The winner of the U.S. presidential election will face at least three sets of climate challenges including reducing U.S. greenhouse gas emissions, facing international pressure, and developing climate-friendly technology, says CFR’s Michael Levi.
The U.S. president will have to reduce emissions "in a way that is economically acceptable and socially acceptable within the United States," Levi says. "The longer the United States waits, the more expensive it will ultimately be to reduce emissions," he cautions.
"Regardless though of what the United States does at home, it is likely to be inadequate internationally," Levi argues. The president will likely face multilateral and bilateral pressure, including potential trade barriers to U.S. goods that are viewed as having been produced with "dirtier and therefore cheaper energy," he predicts.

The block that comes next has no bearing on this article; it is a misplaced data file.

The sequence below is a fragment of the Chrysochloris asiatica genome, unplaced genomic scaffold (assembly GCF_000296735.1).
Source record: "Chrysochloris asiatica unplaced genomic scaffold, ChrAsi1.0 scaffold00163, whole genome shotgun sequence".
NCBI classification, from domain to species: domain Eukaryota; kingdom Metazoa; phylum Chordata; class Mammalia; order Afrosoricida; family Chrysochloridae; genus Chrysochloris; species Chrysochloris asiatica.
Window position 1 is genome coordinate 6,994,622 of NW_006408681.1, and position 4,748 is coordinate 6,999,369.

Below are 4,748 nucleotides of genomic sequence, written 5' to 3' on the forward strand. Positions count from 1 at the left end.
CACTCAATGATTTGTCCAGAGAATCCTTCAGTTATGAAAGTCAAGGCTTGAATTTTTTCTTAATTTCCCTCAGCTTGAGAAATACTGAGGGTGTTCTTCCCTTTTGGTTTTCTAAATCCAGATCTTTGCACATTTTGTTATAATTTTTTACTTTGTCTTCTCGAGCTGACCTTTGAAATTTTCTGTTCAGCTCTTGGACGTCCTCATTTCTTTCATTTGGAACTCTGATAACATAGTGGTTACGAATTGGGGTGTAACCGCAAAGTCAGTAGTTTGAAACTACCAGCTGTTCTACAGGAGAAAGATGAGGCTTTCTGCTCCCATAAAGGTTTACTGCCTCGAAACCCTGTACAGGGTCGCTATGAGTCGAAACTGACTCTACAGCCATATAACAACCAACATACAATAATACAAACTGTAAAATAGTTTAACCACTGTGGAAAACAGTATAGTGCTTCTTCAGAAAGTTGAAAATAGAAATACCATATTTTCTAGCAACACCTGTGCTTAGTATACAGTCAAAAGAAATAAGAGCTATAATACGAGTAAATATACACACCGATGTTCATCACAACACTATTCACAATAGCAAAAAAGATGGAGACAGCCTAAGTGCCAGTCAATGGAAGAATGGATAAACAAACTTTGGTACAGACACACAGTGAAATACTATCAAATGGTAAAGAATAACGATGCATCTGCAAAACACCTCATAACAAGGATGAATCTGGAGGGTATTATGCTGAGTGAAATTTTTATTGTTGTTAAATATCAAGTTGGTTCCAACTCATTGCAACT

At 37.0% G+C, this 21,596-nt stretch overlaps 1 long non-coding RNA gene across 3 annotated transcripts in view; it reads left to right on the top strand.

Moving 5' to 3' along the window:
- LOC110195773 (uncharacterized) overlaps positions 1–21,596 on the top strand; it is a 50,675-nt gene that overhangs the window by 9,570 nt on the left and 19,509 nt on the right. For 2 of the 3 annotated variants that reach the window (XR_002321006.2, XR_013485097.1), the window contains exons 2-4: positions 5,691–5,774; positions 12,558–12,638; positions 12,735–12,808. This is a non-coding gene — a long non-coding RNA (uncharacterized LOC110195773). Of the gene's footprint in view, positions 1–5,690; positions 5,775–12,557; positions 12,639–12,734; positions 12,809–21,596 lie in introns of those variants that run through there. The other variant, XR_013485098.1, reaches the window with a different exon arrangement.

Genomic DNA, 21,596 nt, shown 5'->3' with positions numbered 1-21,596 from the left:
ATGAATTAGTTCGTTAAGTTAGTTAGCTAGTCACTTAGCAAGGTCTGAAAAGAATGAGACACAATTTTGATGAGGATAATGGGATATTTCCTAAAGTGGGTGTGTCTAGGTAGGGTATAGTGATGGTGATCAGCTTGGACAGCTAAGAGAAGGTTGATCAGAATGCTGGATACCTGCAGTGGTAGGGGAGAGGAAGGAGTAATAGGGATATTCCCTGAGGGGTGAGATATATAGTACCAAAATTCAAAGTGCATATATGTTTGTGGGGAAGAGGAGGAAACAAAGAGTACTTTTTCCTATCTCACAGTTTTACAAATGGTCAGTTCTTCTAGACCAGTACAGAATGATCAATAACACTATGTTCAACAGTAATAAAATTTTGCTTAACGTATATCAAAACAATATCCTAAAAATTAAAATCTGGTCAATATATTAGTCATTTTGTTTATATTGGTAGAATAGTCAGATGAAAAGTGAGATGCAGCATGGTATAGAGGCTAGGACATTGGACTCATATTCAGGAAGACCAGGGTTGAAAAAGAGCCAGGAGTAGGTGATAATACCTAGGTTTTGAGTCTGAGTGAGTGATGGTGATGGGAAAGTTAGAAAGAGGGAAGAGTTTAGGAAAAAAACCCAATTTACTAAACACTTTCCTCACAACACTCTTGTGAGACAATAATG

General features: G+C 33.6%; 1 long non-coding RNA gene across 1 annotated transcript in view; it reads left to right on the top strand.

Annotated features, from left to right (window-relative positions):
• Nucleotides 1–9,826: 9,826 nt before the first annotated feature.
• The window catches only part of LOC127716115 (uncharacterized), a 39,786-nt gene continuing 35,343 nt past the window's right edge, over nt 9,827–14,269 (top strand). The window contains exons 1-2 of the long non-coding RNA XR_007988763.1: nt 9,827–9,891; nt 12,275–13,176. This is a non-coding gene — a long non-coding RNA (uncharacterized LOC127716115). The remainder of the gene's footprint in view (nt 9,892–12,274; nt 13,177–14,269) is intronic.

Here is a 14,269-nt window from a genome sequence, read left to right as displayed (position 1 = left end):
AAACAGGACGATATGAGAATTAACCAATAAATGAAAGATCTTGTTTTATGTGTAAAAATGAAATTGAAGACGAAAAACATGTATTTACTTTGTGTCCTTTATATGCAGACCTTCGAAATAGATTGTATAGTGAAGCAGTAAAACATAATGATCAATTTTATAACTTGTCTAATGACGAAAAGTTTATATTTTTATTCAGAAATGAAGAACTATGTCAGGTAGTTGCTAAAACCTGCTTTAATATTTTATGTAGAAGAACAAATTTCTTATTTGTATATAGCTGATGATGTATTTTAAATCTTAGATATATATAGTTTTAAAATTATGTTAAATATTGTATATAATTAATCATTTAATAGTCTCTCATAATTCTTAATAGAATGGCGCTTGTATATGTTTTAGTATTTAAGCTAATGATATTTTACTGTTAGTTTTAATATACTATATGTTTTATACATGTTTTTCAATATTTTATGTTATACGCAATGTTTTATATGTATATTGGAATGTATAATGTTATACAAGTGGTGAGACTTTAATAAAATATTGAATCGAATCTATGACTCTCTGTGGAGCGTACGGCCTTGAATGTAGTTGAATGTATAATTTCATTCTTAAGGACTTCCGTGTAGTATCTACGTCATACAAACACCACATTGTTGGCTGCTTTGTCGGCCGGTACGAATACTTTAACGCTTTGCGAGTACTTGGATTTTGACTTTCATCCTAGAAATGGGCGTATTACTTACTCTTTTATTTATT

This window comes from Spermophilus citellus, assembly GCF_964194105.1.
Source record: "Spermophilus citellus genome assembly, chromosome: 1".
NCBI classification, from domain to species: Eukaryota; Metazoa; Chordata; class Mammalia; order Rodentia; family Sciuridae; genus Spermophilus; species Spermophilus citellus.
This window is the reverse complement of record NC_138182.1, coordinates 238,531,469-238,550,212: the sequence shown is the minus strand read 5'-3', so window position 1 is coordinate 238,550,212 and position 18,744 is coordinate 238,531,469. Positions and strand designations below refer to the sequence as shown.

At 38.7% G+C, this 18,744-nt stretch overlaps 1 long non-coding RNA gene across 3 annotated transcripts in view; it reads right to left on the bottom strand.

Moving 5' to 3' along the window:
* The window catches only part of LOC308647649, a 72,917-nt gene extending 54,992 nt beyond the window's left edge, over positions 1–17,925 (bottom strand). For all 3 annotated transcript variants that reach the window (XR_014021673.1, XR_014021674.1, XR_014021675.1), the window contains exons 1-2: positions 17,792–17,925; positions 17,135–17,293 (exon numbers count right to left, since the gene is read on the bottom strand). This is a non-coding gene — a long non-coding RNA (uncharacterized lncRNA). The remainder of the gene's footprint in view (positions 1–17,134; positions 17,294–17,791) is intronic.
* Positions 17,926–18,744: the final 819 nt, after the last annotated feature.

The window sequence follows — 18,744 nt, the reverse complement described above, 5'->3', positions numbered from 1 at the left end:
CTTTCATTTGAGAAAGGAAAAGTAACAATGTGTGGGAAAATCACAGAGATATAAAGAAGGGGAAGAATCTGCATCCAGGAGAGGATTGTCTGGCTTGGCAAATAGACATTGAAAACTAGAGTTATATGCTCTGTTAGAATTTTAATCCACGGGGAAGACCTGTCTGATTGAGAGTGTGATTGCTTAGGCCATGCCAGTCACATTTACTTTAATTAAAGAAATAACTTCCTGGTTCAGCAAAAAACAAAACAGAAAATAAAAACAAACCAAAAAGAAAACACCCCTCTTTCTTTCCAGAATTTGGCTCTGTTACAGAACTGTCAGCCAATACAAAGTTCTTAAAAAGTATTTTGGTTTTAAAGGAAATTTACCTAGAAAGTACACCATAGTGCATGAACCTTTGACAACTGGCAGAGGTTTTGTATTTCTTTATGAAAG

The United States must also be prepared for a potential "clean energy race" to invent new clean technologies and capture the markets for these technologies, Levi says. The concern is that countries will implement government policies to support domestic industries, which will in turn result in trade disputes, he explains.
This video is part of Campaign 2012, a series of video briefings on the top foreign policy issues debated in the run-up to the 2012 elections.